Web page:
"It just really speeds things up, if they clean up their own property," Brown says. "No one is truly responsible. This is really an act of god, and we suggest a good neighbor policy."
If a property owner makes temporary repairs, most insurance companies recommend they take photographs before repairs are made. The photos will also assist with claims.
"The biggest part of this is to just begin to catalog your items," says Robert Ludwig, vice president of the Sarasota-based insurance company Ludwig-Walpole Co.
Mitigation also includes protecting the property from looters.
"If the building is exposed, you should remove valuables," says Sue Honeyman, a spokesperson for The Hartford. "Anything you can do to make your property less attractive to looters. We also recommend pulling together your financial papers. The more business records you have, the faster your claim can be resolved."
For the most part, looting is a problem for the local police or National Guard to handle.
When an adjuster contacts the property owner, the response time and amount paid depend largely on the insurance company and the policy. It is possible an adjuster will issue a check for only a portion of the claim up front. In most cases, adjusters are limited in the amount they can issue on site.
Business owners should also consider the sticky issue of paying out-of-work employees and other operating expenses. Insurance companies are not required to pay salaries unless the issue is covered by the policy.
The most common insurance that covers salaries is business interruption insurance. A payout from business interruption insurance can also provide the capital necessary to get a business up and running in a disaster area, such as rent for a temporary site and the cost of an electrical generator.
"Business interruption insurance is based on the revenue of the company," Honeyman says. "It would be best if people would keep copies of their financial records off site."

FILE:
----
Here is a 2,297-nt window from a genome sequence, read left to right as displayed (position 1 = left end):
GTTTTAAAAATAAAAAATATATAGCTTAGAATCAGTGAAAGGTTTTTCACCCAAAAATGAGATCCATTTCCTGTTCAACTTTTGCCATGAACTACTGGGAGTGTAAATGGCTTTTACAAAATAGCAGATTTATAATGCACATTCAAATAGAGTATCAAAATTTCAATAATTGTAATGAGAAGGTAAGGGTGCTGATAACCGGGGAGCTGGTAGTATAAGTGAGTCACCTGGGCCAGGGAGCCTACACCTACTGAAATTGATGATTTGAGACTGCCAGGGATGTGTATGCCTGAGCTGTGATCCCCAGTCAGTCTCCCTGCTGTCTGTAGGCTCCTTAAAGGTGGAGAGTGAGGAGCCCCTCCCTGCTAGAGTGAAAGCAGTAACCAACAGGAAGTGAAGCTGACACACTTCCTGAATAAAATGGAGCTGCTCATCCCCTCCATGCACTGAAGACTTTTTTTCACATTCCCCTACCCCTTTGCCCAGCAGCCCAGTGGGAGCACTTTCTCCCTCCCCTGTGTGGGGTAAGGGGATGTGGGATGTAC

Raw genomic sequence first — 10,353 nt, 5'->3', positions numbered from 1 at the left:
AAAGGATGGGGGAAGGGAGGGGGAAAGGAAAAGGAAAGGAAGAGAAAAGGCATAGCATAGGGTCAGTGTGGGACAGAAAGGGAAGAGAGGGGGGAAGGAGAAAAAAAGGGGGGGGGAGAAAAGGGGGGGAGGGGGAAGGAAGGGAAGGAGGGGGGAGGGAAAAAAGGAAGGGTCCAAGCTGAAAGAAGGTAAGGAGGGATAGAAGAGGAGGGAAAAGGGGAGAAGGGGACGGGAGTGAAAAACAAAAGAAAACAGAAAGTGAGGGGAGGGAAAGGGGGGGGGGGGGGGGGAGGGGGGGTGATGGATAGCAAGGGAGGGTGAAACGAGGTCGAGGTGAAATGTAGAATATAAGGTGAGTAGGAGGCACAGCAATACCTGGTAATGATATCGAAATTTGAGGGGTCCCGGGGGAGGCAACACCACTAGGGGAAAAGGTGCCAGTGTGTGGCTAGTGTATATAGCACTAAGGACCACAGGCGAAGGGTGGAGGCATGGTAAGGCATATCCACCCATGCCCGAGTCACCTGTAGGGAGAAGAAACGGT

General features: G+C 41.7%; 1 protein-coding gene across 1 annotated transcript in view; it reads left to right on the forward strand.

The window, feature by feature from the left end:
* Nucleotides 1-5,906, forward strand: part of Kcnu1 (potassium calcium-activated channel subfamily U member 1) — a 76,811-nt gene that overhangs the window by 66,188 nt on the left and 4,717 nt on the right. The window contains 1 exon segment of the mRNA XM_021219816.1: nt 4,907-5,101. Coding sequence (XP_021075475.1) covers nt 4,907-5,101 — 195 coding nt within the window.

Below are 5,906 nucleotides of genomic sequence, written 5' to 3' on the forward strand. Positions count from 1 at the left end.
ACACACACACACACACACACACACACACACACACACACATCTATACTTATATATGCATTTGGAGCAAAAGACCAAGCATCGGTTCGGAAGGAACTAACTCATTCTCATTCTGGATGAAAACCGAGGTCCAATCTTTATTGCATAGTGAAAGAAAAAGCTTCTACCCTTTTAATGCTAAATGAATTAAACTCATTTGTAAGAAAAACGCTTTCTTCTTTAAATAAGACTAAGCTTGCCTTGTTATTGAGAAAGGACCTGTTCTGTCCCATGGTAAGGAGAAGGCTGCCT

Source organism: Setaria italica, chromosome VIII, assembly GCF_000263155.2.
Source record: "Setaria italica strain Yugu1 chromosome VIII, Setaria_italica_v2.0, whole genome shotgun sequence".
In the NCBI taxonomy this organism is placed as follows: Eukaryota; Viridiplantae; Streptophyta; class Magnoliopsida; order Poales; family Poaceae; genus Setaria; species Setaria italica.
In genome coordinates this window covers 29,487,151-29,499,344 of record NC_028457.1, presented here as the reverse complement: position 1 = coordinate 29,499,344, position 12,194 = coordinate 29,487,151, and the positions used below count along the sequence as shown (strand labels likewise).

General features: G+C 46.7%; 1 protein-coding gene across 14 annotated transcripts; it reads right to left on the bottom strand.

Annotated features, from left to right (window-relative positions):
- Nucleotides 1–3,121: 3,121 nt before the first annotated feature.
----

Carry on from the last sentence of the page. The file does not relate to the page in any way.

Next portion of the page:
For government disaster assistance, business owners and others with losses can contact the Federal Emergency Management Agency at (800) 621-FEMA. The agency sets up assistance centers in affected areas to provide help with temporary housing, home repairs, home replacements, permanent homes construction and other personal expresses.
In addition, business owners may qualify for loans of as much as $1.5 million through the U.S. Small Business Administration to repair damage to land, machinery, equipment and/or inventory. Economic Injury Disaster Loans are also available to small businesses unable to pay bills or meet operating expenses. Interest rates are as low 2.9%, with terms up to 30 years. The SBA sets loan amounts and terms according to a borrower's financial condition.
If business owners decide to reopen the business, they should pay close attention to equipment costs and contractor reliability.
"People need to be wary of the people they are using for work being done right now," Ludwig says. "They shouldn't necessarily trust the guy going door-to-door saying, 'Hi, I'm a roofer.' I have seen people charge $2,500 to $3,000 for a $500 job. It's a touchy situation to be in."
Get a quote and then check with the insurance company.
"People can really help by taking an active role in this," Kochis says. "They can go out and ask for an estimate. Most of the time, people have an idea of some of the guys that do this type of work. We just need to have an open line of communication ... to walk them through the process."
During the first few days after a disaster, insurance officials suggest that business owners do one thing to make things go smoother - relax.
"Insurance agents almost have to be a counselor in these situations," Kochis says. "These people are shell shocked. Sometimes they really just need a shoulder to lean on. It is part of our job as agents to help walk them through. I always tell people, 'This is what you bought insurance for.' "
Ludwig suggests taking time to deprogram.
"The biggest thing you can do is talk about it," he says. "Its almost a kind of a group therapy. Talking about it helps; it's very cathartic. Above all - people need to be thankful they are alive. Property can be replaced. The big thing is being patient. The adjusters are there to help any way they can, but they are bound by the policy. People need to understand they will do as much as they can as fast as they can."
As for Blue's Florida Water Products, the partners view Hurricane Charley as a good reason to speed up a planned expansion into Sarasota.
"This way we have a place to service our customers until we rebuild the store in Port Charlotte," Blue says.
"Our employees from our Naples, Brooksville and Tampa offices came down to help," he says. "We have great employees that have pitched in over the weekend to get as much of our product out of the building as we could salvage. All of our (Charlotte Harbor) workers are on leave and working part-time doing cleanup. Right now we are paying everyone."